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Nigeria’s external reserves drop by $1bn in 5 weeks

Nigeria’s external reserves drop by $1bn in 5 weeks

Nigeria’s foreign exchange reserves have dropped by over $1 billion in the last five weeks, available data from the Central Bank of Nigeria (CBN) showed on Thursday.

The reserves, which rose to $47.798 billion on July 2, fell to $46.759 billion on August 8, the lowest level in four months.

A review of the data showed that the reserves increased from $46.753 on April 9 to $46.798 on April 10.

Thereafter, the movement in the reserves became inconsistent but reached a high of $47.798 billion on July 5 and had been on steady decline, shedding $1.039 billion to hit $46.759 billion.

On Tuesday, the CBN said it injected the sum of $210 million into the inter-bank foreign exchange (forex) Market to meet customers’ requests in various segments of the market.

Read Also: CBN may raise interest rate if inflation worsens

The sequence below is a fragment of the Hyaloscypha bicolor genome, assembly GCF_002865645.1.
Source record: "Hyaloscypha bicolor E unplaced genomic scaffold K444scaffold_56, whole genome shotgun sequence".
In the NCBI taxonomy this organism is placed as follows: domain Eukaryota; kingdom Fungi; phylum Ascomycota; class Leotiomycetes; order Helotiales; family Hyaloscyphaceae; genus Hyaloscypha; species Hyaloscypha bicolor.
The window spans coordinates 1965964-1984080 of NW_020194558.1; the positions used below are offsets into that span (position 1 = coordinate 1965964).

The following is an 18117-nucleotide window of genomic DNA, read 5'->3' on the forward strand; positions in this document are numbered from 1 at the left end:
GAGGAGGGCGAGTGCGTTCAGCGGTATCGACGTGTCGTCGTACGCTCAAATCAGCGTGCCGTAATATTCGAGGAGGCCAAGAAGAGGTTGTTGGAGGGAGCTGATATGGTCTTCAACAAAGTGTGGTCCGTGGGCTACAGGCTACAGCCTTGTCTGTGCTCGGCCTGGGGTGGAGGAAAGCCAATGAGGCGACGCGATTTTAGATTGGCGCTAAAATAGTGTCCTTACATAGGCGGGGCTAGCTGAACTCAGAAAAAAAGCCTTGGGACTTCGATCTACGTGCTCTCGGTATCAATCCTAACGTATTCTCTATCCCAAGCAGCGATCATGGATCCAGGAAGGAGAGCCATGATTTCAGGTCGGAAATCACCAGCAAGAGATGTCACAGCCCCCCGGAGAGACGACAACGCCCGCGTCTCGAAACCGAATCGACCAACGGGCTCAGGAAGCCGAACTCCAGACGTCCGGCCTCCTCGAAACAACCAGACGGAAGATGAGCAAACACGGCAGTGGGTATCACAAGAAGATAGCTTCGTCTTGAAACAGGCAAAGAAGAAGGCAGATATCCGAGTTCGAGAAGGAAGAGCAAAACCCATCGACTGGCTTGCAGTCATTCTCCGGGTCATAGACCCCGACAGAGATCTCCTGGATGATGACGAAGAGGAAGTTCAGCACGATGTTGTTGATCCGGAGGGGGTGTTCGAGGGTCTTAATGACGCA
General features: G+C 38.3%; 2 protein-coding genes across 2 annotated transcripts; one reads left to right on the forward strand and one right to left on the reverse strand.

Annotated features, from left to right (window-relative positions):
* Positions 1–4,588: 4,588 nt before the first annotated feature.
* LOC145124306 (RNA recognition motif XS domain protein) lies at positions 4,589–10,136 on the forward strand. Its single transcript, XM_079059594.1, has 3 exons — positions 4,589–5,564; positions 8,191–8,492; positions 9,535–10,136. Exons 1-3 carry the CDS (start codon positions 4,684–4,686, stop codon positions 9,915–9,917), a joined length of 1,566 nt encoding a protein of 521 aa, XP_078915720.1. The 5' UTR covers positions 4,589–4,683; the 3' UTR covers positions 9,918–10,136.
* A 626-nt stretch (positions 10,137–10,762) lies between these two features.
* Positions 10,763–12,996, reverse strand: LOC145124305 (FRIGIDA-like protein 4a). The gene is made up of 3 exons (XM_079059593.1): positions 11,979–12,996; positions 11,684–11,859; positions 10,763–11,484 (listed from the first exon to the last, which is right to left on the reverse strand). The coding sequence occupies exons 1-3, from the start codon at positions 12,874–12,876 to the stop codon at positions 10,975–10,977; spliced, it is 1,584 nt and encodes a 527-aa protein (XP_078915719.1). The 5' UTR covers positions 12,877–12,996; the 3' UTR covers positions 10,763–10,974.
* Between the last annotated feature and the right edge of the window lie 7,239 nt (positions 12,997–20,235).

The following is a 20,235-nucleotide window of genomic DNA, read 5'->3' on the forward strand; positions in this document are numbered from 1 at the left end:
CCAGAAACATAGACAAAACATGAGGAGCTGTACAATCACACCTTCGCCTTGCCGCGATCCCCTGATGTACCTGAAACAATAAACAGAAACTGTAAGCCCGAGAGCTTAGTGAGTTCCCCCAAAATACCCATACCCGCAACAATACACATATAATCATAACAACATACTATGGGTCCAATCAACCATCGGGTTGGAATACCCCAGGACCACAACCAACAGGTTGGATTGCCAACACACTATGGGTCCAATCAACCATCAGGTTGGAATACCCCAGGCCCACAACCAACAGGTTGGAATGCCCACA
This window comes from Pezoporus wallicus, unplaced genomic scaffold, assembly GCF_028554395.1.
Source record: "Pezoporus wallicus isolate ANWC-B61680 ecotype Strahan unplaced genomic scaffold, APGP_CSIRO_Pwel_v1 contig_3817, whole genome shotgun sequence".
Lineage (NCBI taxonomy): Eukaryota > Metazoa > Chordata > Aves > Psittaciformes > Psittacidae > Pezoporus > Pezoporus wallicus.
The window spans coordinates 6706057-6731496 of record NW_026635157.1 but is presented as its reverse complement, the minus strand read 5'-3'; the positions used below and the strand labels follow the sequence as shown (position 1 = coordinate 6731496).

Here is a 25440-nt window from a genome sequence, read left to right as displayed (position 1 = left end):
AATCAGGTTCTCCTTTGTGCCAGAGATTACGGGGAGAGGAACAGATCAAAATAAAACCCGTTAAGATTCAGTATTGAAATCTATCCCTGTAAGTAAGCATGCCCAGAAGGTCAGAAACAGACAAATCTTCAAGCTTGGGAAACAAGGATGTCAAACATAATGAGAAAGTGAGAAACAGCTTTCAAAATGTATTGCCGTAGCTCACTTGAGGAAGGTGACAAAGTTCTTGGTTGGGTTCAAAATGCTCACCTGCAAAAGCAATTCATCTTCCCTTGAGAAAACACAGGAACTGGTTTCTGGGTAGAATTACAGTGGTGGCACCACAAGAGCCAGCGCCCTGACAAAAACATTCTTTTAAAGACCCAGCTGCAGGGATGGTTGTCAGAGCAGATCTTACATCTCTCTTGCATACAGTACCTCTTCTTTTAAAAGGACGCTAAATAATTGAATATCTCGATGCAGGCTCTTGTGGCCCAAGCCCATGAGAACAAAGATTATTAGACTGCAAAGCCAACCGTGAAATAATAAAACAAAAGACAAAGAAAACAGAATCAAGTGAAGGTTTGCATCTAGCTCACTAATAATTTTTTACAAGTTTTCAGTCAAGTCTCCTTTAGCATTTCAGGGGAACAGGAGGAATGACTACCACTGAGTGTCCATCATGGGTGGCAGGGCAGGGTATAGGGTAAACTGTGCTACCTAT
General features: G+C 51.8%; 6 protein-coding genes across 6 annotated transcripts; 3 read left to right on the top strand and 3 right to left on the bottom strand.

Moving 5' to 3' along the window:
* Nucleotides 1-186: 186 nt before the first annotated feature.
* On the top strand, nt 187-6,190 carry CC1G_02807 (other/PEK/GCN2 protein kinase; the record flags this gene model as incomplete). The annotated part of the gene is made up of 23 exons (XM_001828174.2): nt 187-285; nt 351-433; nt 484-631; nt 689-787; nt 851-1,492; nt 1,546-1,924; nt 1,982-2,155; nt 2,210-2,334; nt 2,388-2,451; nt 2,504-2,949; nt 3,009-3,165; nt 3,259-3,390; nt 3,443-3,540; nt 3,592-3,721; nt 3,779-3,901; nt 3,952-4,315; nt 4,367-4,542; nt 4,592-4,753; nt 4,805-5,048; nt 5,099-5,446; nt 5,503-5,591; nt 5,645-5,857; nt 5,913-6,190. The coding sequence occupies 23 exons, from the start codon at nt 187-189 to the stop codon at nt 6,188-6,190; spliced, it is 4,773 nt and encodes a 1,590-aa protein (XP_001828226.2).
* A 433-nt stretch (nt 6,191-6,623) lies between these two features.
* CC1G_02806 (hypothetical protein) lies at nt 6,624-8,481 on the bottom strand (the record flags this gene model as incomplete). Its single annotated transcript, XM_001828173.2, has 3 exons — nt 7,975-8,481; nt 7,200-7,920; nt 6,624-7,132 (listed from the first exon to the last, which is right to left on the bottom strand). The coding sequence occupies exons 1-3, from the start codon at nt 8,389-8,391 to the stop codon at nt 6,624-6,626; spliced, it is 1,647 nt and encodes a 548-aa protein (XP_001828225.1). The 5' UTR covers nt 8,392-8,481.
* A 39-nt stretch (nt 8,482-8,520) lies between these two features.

The apex bank said it offered $100 million to authorised dealers in the wholesale segment of the market, while the sum of $55 million was allocated to the Small and Medium Enterprises segment

It said customers who require foreign exchange for tuition fees, medical payments and Basic Travel Allowance, among others were allocated $55 million.

The depletion in the nation’s external reserves may not be unconnected to the weekly intervention of the CBN into the foreign exchange market to ensure the stability of the Naira, and the recent drop in Brent crude price in the global market from over $80 per barrel in May to $72.35 per barrel as of August 9, 2018.

The development was on the heels of increased OPEC and Russia output and concerns that a trade dispute between US and China may affect demand of the commodity.

Oil is Nigeria’s major source of foreign exchange earnings, the sector accounted for 93.3 percent of the total export earnings of the country in the first quarter of 2018, according to the CBN.

But analysts at FSDH Research, in a monthly Economic and Financial Market Outlook released recently, said the persistent drawdown in July was due to foreign investors’ exit from the Nigerian market and the increase in demand at the foreign exchange market.

 

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Olakoyenikan Oluwasegun